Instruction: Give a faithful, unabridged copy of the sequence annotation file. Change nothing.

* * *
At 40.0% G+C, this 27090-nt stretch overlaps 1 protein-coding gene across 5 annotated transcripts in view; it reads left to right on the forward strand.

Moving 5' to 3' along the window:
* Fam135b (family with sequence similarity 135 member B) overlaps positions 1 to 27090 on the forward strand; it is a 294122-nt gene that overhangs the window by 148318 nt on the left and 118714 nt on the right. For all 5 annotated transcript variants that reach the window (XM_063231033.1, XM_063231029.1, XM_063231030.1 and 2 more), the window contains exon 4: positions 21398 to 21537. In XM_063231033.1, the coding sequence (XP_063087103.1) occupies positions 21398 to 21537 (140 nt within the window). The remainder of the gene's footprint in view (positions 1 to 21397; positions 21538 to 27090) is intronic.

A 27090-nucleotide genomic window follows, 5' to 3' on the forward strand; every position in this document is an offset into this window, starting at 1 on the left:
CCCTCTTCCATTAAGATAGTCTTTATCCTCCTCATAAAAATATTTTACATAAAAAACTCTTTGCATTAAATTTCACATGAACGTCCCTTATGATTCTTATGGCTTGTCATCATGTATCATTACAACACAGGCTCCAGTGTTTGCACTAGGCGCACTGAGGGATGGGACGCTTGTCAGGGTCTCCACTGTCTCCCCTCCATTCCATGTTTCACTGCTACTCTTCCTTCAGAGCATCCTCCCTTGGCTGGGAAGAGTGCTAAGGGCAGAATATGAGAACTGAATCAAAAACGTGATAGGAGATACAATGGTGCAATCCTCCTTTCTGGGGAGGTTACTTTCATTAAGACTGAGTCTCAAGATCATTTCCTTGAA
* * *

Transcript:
At 40.0% G+C, this 27090-nt stretch overlaps 1 protein-coding gene across 5 annotated transcripts in view; it reads left to right on the forward strand.

Moving 5' to 3' along the window:
* Fam135b (family with sequence similarity 135 member B) overlaps positions 1 to 27090 on the forward strand; it is a 294122-nt gene that overhangs the window by 148318 nt on the left and 118714 nt on the right. For all 5 annotated transcript variants that reach the window (XM_063231033.1, XM_063231029.1, XM_063231030.1 and 2 more), the window contains exon 4: positions 21398 to 21537. In XM_063231033.1, the coding sequence (XP_063087103.1) occupies positions 21398 to 21537 (140 nt within the window). The remainder of the gene's footprint in view (positions 1 to 21397; positions 21538 to 27090) is intronic.

A 27090-nucleotide genomic window follows, 5' to 3' on the forward strand; every position in this document is an offset into this window, starting at 1 on the left:
CCCTCTTCCATTAAGATAGTCTTTATCCTCCTCATAAAAATATTTTACATAAAAAACTCTTTGCATTAAATTTCACATGAACGTCCCTTATGATTCTTATGGCTTGTCATCATGTATCATTACAACACAGGCTCCAGTGTTTGCACTAGGCGCACTGAGGGATGGGACGCTTGTCAGGGTCTCCACTGTCTCCCCTCCATTCCATGTTTCACTGCTACTCTTCCTTCAGAGCATCCTCCCTTGGCTGGGAAGAGTGCTAAGGGCAGAATATGAGAACTGAATCAAAAACGTGATAGGAGATACAATGGTGCAATCCTCCTTTCTGGGGAGGTTACTTTCATTAAGACTGAGTCTCAAGATCATTTCCTTGAA